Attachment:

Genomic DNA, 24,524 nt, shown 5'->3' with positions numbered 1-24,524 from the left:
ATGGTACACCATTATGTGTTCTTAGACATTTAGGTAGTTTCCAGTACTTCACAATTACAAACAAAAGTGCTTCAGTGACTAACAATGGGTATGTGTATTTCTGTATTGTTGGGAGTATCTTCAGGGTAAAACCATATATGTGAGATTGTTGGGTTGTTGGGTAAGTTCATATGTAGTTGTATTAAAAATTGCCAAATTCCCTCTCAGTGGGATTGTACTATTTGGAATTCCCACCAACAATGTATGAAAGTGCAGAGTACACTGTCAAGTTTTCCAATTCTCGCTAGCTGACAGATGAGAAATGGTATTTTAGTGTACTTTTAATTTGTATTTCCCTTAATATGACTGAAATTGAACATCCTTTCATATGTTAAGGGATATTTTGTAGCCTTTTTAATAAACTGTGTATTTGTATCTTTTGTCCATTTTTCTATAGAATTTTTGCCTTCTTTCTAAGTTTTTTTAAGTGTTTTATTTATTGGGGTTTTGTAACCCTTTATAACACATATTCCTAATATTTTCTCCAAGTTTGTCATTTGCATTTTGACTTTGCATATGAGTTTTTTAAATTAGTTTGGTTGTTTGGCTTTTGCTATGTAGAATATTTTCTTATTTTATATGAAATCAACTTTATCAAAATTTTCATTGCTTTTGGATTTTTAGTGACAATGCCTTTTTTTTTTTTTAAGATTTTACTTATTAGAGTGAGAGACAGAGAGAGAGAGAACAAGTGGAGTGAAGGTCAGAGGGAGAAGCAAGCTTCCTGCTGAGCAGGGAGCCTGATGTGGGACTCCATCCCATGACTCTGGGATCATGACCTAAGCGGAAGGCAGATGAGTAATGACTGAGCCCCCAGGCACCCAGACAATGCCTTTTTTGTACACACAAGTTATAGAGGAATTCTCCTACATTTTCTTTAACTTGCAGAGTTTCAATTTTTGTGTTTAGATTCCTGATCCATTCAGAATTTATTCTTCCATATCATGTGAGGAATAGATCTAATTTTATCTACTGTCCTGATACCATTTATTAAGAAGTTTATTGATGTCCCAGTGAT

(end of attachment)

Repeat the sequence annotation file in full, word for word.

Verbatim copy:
Genomic DNA, 24,524 nt, shown 5'->3' with positions numbered 1-24,524 from the left:
ATGGTACACCATTATGTGTTCTTAGACATTTAGGTAGTTTCCAGTACTTCACAATTACAAACAAAAGTGCTTCAGTGACTAACAATGGGTATGTGTATTTCTGTATTGTTGGGAGTATCTTCAGGGTAAAACCATATATGTGAGATTGTTGGGTTGTTGGGTAAGTTCATATGTAGTTGTATTAAAAATTGCCAAATTCCCTCTCAGTGGGATTGTACTATTTGGAATTCCCACCAACAATGTATGAAAGTGCAGAGTACACTGTCAAGTTTTCCAATTCTCGCTAGCTGACAGATGAGAAATGGTATTTTAGTGTACTTTTAATTTGTATTTCCCTTAATATGACTGAAATTGAACATCCTTTCATATGTTAAGGGATATTTTGTAGCCTTTTTAATAAACTGTGTATTTGTATCTTTTGTCCATTTTTCTATAGAATTTTTGCCTTCTTTCTAAGTTTTTTTAAGTGTTTTATTTATTGGGGTTTTGTAACCCTTTATAACACATATTCCTAATATTTTCTCCAAGTTTGTCATTTGCATTTTGACTTTGCATATGAGTTTTTTAAATTAGTTTGGTTGTTTGGCTTTTGCTATGTAGAATATTTTCTTATTTTATATGAAATCAACTTTATCAAAATTTTCATTGCTTTTGGATTTTTAGTGACAATGCCTTTTTTTTTTTTTAAGATTTTACTTATTAGAGTGAGAGACAGAGAGAGAGAGAACAAGTGGAGTGAAGGTCAGAGGGAGAAGCAAGCTTCCTGCTGAGCAGGGAGCCTGATGTGGGACTCCATCCCATGACTCTGGGATCATGACCTAAGCGGAAGGCAGATGAGTAATGACTGAGCCCCCAGGCACCCAGACAATGCCTTTTTTGTACACACAAGTTATAGAGGAATTCTCCTACATTTTCTTTAACTTGCAGAGTTTCAATTTTTGTGTTTAGATTCCTGATCCATTCAGAATTTATTCTTCCATATCATGTGAGGAATAGATCTAATTTTATCTACTGTCCTGATACCATTTATTAAGAAGTTTATTGATGTCCCAGTGAT